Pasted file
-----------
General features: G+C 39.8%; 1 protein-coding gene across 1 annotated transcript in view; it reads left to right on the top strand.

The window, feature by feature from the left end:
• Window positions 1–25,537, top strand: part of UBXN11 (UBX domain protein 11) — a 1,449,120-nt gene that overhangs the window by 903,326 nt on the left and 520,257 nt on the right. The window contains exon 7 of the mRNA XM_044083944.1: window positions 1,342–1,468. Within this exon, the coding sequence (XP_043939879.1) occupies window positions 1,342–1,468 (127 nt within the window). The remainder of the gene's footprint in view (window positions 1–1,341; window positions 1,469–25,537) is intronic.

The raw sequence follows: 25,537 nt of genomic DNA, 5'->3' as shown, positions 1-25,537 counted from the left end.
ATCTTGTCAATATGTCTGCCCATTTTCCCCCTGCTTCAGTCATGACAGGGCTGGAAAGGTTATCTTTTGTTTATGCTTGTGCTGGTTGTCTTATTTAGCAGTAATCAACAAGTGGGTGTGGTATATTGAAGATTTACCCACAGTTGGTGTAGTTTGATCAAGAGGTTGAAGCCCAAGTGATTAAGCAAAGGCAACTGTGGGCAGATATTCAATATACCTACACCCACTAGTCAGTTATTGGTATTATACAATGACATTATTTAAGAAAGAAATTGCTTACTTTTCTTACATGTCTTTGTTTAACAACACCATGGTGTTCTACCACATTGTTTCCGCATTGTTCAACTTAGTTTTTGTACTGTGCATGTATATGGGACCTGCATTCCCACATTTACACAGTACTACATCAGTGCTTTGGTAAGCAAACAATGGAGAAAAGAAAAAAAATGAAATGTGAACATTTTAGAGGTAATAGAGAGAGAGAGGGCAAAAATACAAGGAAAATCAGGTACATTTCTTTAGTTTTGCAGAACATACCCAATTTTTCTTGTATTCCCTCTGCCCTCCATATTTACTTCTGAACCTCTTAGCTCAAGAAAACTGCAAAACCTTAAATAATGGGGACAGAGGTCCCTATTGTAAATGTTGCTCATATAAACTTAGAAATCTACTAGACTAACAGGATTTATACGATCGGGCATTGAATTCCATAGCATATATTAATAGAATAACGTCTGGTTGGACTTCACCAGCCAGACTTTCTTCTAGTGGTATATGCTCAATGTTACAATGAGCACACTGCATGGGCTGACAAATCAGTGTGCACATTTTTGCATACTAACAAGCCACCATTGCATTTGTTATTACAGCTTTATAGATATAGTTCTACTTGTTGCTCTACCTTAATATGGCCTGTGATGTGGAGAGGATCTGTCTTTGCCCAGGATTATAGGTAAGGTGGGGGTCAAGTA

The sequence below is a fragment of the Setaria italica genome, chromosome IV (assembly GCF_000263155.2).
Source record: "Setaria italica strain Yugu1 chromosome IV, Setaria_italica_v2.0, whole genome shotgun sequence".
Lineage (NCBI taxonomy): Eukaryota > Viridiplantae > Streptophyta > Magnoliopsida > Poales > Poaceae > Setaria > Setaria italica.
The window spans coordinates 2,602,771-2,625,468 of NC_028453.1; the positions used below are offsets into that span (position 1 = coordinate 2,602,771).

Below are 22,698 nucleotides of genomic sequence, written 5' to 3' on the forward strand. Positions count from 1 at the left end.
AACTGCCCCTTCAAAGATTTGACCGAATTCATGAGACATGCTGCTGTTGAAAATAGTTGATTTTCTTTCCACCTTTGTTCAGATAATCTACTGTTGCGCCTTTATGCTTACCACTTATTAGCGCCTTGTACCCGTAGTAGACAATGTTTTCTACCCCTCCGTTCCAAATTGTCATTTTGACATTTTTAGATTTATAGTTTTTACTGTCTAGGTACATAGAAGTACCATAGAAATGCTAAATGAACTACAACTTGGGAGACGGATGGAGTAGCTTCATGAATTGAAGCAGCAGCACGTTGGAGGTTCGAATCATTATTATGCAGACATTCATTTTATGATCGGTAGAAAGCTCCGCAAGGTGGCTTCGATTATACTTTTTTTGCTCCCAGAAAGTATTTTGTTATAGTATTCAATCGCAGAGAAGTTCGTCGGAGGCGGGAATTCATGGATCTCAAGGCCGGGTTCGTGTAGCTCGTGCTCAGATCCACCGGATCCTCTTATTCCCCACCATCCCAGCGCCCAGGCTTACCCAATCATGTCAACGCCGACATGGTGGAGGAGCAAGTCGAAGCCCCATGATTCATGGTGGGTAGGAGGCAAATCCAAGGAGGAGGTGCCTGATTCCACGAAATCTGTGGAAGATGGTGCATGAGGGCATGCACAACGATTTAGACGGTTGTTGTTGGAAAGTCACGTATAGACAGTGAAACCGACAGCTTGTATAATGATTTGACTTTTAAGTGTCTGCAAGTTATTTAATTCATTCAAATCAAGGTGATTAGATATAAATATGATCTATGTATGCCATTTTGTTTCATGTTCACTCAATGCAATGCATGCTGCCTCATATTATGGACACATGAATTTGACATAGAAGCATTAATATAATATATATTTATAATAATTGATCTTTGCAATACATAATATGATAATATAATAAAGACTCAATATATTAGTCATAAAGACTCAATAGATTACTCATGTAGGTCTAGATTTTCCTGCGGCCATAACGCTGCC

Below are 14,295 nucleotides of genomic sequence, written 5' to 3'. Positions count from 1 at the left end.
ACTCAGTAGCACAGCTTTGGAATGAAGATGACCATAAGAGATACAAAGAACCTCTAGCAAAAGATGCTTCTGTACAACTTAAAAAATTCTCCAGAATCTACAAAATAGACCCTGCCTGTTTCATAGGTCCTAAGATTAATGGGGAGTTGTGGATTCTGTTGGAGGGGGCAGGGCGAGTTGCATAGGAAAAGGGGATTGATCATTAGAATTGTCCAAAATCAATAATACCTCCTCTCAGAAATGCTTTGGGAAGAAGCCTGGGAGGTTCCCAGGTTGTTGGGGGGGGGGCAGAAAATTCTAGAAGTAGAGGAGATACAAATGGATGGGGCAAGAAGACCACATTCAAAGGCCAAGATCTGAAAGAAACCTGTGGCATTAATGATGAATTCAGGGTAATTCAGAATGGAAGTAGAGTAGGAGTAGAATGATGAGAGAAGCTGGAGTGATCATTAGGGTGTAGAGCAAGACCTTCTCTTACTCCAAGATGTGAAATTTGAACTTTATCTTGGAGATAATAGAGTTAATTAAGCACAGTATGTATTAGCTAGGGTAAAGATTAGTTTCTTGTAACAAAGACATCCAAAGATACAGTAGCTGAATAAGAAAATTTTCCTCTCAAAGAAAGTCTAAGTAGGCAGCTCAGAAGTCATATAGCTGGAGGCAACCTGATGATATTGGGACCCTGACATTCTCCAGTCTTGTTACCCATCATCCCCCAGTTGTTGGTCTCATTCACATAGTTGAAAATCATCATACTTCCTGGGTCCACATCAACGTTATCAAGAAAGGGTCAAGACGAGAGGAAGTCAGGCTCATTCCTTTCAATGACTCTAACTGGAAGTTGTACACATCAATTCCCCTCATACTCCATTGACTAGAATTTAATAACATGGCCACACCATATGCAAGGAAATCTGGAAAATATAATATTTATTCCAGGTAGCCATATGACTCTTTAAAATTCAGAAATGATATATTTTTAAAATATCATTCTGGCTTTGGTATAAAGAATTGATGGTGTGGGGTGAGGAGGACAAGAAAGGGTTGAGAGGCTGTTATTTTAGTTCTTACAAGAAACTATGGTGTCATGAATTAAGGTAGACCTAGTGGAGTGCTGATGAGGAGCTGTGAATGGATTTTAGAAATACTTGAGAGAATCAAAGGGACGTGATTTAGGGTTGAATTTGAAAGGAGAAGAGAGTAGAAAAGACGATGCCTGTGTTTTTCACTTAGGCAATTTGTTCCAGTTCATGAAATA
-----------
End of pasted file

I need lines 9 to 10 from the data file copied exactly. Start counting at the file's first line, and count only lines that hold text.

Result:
The window spans coordinates 2,602,771-2,625,468 of NC_028453.1; the positions used below are offsets into that span (position 1 = coordinate 2,602,771).

Below are 22,698 nucleotides of genomic sequence, written 5' to 3' on the forward strand. Positions count from 1 at the left end.